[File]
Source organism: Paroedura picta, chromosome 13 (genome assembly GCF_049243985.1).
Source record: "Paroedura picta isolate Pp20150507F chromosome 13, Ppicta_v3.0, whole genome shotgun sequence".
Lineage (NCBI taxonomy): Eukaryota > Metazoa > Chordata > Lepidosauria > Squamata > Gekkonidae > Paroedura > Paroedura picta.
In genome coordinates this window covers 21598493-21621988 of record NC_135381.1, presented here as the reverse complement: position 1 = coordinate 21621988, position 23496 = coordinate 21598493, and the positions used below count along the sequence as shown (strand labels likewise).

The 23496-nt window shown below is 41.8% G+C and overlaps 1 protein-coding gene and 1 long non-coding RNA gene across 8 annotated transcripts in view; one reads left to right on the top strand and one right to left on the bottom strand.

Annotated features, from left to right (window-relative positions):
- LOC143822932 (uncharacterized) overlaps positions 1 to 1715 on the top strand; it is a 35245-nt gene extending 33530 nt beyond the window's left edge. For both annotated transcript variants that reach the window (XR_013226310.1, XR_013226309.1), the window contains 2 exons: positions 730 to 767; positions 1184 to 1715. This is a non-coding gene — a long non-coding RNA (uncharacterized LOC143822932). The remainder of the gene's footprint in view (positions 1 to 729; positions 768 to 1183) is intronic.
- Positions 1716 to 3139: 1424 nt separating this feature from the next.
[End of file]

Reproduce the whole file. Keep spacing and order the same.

Source organism: Paroedura picta, chromosome 13 (genome assembly GCF_049243985.1).
Source record: "Paroedura picta isolate Pp20150507F chromosome 13, Ppicta_v3.0, whole genome shotgun sequence".
Lineage (NCBI taxonomy): Eukaryota > Metazoa > Chordata > Lepidosauria > Squamata > Gekkonidae > Paroedura > Paroedura picta.
In genome coordinates this window covers 21598493-21621988 of record NC_135381.1, presented here as the reverse complement: position 1 = coordinate 21621988, position 23496 = coordinate 21598493, and the positions used below count along the sequence as shown (strand labels likewise).

The 23496-nt window shown below is 41.8% G+C and overlaps 1 protein-coding gene and 1 long non-coding RNA gene across 8 annotated transcripts in view; one reads left to right on the top strand and one right to left on the bottom strand.

Annotated features, from left to right (window-relative positions):
- LOC143822932 (uncharacterized) overlaps positions 1 to 1715 on the top strand; it is a 35245-nt gene extending 33530 nt beyond the window's left edge. For both annotated transcript variants that reach the window (XR_013226310.1, XR_013226309.1), the window contains 2 exons: positions 730 to 767; positions 1184 to 1715. This is a non-coding gene — a long non-coding RNA (uncharacterized LOC143822932). The remainder of the gene's footprint in view (positions 1 to 729; positions 768 to 1183) is intronic.
- Positions 1716 to 3139: 1424 nt separating this feature from the next.